Research Article | Open Access
Md. Khirul Islam, Nripendra Nath Biswas, Sanjib Saha, Hemayet Hossain, Ismet Ara Jahan, Tanzir Ahmed Khan, Khalijah Awang, Jamil A. Shilpi, "Antinociceptive and Antioxidant Activity of Zanthoxylum budrunga Wall (Rutaceae) Seeds", The Scientific World Journal, vol. 2014, Article ID 869537, 7 pages, 2014. https://doi.org/10.1155/2014/869537
Antinociceptive and Antioxidant Activity of Zanthoxylum budrunga Wall (Rutaceae) Seeds
Different parts of the medicinal plant Zanthoxylum budrunga Wall enjoy a variety of uses in ethnobotanical practice in Bangladesh. In the present study, a number of phytochemical and pharmacological investigations were done on the ethanol extract of Z. budrunga seeds (ZBSE) to evaluate its antinociceptive and antioxidant potential. ZBSE was also subjected to HPLC analysis to detect the presence of some common antioxidants. In acetic acid induced writhing test in mice, ZBSE showed 65.28 and 74.30% inhibition of writhing at the doses of 250 and 500 mg/kg and the results were statistically significant (). In hot-plate test, ZBSE raised the pain threshold significantly () throughout the entire observation period. In DPPH scavenging assay, the IC50 of ZBSE was observed at 82.60 g/mL. The phenolic content was found to be 338.77 mg GAE/100 g of dried plant material. In reducing power assay, ZBSE showed a concentration dependent reducing ability. HPLC analysis indicated the presence of caffeic acid with a concentration of 75.45 mg/100 g ZBSE. Present investigation supported the use of Zanthoxylum budrunga seed in traditional medicine for pain management. Constituents including caffeic acid and other phenolics might have some role in the observed activity.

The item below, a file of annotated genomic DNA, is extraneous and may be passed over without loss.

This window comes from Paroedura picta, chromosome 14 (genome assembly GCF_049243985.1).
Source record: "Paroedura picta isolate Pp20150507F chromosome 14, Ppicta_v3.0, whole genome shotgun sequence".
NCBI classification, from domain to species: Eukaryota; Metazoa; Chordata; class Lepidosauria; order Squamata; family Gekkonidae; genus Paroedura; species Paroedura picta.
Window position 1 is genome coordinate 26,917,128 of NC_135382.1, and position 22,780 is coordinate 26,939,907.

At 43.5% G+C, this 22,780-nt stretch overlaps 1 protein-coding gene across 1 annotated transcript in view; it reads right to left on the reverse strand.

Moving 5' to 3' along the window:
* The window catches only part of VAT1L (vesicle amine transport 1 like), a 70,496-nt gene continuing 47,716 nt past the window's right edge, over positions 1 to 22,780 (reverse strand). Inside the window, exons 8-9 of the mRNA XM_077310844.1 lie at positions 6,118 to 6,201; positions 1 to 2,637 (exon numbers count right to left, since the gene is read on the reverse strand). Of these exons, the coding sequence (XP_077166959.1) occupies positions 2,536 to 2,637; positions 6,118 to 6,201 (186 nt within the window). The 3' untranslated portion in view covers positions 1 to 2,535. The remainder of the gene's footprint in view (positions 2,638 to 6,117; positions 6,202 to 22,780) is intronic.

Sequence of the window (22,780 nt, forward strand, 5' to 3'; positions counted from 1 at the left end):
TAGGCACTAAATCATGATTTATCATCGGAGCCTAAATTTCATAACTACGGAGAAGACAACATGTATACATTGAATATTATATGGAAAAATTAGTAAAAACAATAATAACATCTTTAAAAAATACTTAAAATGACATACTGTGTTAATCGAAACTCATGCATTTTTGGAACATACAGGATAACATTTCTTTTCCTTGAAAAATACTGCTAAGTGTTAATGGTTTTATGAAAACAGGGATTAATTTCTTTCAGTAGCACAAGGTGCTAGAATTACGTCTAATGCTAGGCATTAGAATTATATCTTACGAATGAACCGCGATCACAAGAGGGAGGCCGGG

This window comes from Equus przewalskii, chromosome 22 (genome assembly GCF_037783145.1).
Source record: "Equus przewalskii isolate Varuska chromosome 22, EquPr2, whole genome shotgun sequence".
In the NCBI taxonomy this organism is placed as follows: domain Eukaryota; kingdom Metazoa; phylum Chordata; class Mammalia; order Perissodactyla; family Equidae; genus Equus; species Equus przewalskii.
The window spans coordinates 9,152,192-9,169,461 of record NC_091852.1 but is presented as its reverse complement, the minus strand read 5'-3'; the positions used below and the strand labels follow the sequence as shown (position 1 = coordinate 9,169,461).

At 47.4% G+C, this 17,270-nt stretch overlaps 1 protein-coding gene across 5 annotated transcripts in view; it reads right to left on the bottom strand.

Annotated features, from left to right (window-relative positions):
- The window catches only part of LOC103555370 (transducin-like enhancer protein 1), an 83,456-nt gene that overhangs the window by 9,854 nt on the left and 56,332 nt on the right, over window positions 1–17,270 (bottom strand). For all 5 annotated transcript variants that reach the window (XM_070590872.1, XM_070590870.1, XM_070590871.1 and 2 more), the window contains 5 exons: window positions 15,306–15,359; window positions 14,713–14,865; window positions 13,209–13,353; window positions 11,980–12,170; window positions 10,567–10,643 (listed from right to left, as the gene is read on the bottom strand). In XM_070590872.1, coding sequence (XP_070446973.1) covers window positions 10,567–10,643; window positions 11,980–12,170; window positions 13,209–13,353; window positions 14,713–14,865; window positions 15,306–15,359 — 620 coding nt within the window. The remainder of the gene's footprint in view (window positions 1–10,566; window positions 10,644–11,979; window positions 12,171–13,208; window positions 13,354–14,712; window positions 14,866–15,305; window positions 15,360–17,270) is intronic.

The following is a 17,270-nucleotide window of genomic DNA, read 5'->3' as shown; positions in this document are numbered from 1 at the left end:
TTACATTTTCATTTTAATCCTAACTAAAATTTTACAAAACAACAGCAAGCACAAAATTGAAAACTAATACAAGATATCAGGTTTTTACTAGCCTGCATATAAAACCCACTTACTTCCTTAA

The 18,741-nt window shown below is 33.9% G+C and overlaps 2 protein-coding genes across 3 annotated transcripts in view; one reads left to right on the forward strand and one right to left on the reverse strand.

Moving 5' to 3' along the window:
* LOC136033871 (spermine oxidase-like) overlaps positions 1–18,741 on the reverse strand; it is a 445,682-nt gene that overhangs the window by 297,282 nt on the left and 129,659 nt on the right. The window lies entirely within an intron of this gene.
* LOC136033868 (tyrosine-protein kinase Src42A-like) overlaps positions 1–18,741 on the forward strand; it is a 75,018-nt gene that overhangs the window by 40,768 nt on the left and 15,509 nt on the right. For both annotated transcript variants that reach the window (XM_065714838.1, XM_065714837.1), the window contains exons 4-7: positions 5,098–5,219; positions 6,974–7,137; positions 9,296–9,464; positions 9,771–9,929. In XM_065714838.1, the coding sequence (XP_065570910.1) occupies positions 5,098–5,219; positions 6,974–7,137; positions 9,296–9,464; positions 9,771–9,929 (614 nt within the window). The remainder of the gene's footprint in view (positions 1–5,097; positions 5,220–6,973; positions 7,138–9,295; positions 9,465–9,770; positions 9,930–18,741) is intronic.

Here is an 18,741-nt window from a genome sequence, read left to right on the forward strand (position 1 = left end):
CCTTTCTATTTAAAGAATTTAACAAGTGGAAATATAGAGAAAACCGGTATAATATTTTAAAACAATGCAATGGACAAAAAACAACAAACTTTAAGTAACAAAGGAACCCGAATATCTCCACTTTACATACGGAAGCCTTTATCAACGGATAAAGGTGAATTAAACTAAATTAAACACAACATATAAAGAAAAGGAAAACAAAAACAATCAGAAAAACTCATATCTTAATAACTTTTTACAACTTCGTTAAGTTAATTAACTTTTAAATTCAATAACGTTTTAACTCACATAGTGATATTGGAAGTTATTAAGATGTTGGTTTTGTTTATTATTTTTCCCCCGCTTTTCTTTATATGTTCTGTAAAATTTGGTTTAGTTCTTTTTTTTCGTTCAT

Zanthoxylum budrunga Wall (Syn: Zanthoxylum rhetsa Roxb.) (Rutaceae) is a deciduous medium-sized tree native to subtropical areas of the world and widely distributed in Bangladesh, India, Sri Lanka, Myanmar, China, Thailand, Malaysia, Indonesia, Philippines, and Papua New Guinea. It grows up to 35 m with sparsely armed branches having straight or ascending prickles. In Bangladesh, it is distributed in Sylhet, Chittagong Hill Tracts, Cox’s Bazar, Gazipur, and Tangail and enjoys a number of uses in ethnobotanical practice. In traditional medicine, the fruit of the plant is used in the treatment of rheumatism, cholera, dysentery, asthma, infections, heart disease, bronchitis, and piles. The essential oil extracted from leaves is used in cholera. Juice of the bark is considered beneficial in vomiting, cough, dysentery, and headache . The seed oil is antiseptic and is used in the treatment of inflammatory dermatitis, dry eczema, and dandruff . In a previous study, the methanol extract of stem bark showed antinociceptive and antidiarrhoeal activity in experimental mice . In another study, three terpenes isolated from the bark showed cytotoxic activity, although no names or structures of the compounds were available in the report . Several alkaloids and lignans were isolated from the stem bark . The chemical composition of the volatile oil of seed coat was analyzed and thirty-four compounds were identified including terpinen-4-ol (32.1%), -terpineol (8.2%), sabinene (8.1%), -phellandrene (7.4%), and 2-undecanone (7.1%) . Volatile constituents (hydroxy -sanshool, -phellandrene, -pinene and pipertone, mullilam diol) and alkaloids (glycosine, rutaecarpine) were isolated from the fruits [7–9]. A monoterpene triol, trihydroxy--menthane, was reported from the roots,  while three alkaloids, namely, pseudophrynamine, 2-(2′,4′,6′-trimethyl heptenyl)-4-quinozolone, and lunacridine, were isolated from the leaves . The present study was designed to evaluate antinociceptive and antioxidant activities of the ethanol extract of Z. budrunga seeds.